given for replication

tablename Name of the table to verify

Examples:

To verify the data replicated from TestTable for a 1 hour window with

peer #5

$ bin/hbase org.apache.hadoop.hbase.mapreduce.replication.

VerifyReplication –starttime=1265875194289 –stoptime=1265878794289 5

TestTable

Running verifyrep from the hadoop jar command, with parameters of the peer ID

(the one used to establish a replication stream in step 5) and the table name, will start a

MapReduce job to compare each cell in the original and replicated tables. Two counters

are provided by using the verifyrep command—Verifier.Counters.GOODROWS and

Verifier.Counters.BADROWS. Good rows means that the rows between the two tables

were an exact match, while the bad rows are the rows that did not match. As our data was

replicated successfully, we got the following output:

12/01/09 16:50:51 INFO mapred.JobClient: GOODROWS=2

If you got some bad rows, check the MapReduce job’s map log to see the reason.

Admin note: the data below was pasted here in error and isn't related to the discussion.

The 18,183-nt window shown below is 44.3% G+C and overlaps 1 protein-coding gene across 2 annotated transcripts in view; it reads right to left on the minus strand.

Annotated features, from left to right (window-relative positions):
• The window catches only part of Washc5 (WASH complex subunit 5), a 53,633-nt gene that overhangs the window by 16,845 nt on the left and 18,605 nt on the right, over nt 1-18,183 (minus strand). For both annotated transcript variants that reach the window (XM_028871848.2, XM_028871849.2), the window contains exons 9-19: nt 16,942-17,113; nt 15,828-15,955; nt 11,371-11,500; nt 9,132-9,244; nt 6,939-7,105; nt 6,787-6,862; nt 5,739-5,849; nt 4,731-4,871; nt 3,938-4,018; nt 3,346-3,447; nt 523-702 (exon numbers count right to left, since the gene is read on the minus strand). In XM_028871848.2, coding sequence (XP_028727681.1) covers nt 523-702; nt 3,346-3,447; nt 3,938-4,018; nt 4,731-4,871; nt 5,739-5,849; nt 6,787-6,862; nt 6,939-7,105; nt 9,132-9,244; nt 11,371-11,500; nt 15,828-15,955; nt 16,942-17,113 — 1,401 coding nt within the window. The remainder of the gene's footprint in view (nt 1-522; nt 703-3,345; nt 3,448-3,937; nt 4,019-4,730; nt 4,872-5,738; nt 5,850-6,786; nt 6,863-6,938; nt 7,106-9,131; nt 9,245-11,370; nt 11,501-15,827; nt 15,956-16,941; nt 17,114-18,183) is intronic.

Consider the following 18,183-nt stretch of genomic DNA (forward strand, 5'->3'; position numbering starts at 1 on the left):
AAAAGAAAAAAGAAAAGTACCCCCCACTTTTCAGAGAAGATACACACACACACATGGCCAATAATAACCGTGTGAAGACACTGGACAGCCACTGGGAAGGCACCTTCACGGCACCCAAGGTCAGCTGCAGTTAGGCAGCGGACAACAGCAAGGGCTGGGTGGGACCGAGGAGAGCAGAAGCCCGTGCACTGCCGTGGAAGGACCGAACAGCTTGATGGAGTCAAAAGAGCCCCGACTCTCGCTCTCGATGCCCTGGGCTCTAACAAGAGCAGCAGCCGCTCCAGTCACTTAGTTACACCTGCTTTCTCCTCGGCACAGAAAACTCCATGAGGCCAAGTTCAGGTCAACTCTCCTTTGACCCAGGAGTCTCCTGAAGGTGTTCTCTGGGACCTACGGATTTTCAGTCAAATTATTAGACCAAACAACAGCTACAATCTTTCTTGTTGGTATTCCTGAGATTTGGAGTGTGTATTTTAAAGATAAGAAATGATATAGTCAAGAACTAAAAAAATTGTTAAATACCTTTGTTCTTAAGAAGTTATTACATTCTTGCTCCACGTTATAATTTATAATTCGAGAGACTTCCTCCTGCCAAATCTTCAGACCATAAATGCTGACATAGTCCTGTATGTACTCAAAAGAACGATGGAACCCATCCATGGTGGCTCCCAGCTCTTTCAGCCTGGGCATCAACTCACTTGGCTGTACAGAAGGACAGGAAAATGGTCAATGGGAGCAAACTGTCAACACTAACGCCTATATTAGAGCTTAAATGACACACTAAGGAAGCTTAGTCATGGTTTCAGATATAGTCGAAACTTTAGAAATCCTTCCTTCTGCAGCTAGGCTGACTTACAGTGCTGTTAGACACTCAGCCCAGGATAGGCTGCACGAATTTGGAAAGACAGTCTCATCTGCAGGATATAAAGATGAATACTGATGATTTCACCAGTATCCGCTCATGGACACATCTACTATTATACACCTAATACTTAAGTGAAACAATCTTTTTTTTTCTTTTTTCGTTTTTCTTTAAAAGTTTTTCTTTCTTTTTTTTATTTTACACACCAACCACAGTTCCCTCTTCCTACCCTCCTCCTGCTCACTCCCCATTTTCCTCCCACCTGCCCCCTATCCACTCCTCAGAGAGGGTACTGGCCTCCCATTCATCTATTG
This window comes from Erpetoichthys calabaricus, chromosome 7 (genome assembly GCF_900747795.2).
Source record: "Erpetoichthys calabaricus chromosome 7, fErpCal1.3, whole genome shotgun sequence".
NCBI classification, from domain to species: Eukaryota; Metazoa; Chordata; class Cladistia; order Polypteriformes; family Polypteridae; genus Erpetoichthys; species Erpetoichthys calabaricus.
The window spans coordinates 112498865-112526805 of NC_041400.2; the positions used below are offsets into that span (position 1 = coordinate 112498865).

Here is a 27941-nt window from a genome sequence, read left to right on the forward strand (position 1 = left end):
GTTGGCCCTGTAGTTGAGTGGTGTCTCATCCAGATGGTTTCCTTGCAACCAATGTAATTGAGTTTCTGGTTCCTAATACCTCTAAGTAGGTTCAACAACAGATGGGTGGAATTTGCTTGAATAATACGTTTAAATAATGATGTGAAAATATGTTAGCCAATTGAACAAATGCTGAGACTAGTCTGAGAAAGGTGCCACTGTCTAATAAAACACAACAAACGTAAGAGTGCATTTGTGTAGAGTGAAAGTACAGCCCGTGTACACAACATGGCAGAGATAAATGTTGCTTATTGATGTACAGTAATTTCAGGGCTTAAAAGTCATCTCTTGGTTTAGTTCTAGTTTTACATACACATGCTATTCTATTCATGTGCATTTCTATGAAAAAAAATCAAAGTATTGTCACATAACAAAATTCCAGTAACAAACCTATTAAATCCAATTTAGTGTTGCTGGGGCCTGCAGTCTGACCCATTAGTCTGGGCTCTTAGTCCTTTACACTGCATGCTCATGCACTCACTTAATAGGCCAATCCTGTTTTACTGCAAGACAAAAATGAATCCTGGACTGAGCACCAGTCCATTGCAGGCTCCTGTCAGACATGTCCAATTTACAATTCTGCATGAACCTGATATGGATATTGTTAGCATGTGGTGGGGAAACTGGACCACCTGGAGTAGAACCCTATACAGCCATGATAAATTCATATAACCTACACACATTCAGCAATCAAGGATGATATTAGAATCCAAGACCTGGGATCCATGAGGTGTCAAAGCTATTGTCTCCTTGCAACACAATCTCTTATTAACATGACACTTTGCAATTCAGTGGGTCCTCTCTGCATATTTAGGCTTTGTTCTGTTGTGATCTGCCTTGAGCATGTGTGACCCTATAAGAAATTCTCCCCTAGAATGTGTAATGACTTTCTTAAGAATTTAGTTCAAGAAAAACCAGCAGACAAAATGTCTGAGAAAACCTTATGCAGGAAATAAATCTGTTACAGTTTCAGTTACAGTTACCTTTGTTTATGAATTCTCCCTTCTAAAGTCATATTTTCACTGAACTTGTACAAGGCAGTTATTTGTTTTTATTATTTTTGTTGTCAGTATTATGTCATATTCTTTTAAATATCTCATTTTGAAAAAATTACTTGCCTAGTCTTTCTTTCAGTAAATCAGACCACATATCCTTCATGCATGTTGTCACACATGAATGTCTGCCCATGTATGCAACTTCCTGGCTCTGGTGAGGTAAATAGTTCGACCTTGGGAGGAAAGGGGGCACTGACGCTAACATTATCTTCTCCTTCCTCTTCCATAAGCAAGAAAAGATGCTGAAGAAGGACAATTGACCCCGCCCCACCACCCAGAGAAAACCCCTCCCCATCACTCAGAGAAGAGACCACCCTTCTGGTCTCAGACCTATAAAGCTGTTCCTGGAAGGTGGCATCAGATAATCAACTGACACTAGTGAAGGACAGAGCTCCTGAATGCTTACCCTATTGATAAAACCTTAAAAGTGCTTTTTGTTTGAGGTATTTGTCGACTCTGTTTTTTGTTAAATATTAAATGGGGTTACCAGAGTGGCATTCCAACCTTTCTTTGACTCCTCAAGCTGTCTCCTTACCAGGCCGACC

Finally, we stop the replication and remove the peer from the master cluster. Stopping

the replication will still complete shipping all the queued edits to the peer, but not accept

further processing.

Commands for replication (HBase version 1.0):

add_peer, append_peer_tableCFs, disable_peer, enable_peer, list_peers, list_replicated_tables, remove_peer, remove_peer_tableCFs, set_peer_tableCFs, show_peer_tableCFs

Reference :

http://archive.cloudera.com/cdh5/cdh/5/hbase/apidocs/org/apache/hadoop/hbase/replication/package-summary.html

http://www.cloudera.com/content/cloudera/en/documentation/core/latest/topics/cdh_bdr_hbase_replication.html

http://blog.cloudera.com/blog/2012/07/hbase-replication-overview-2/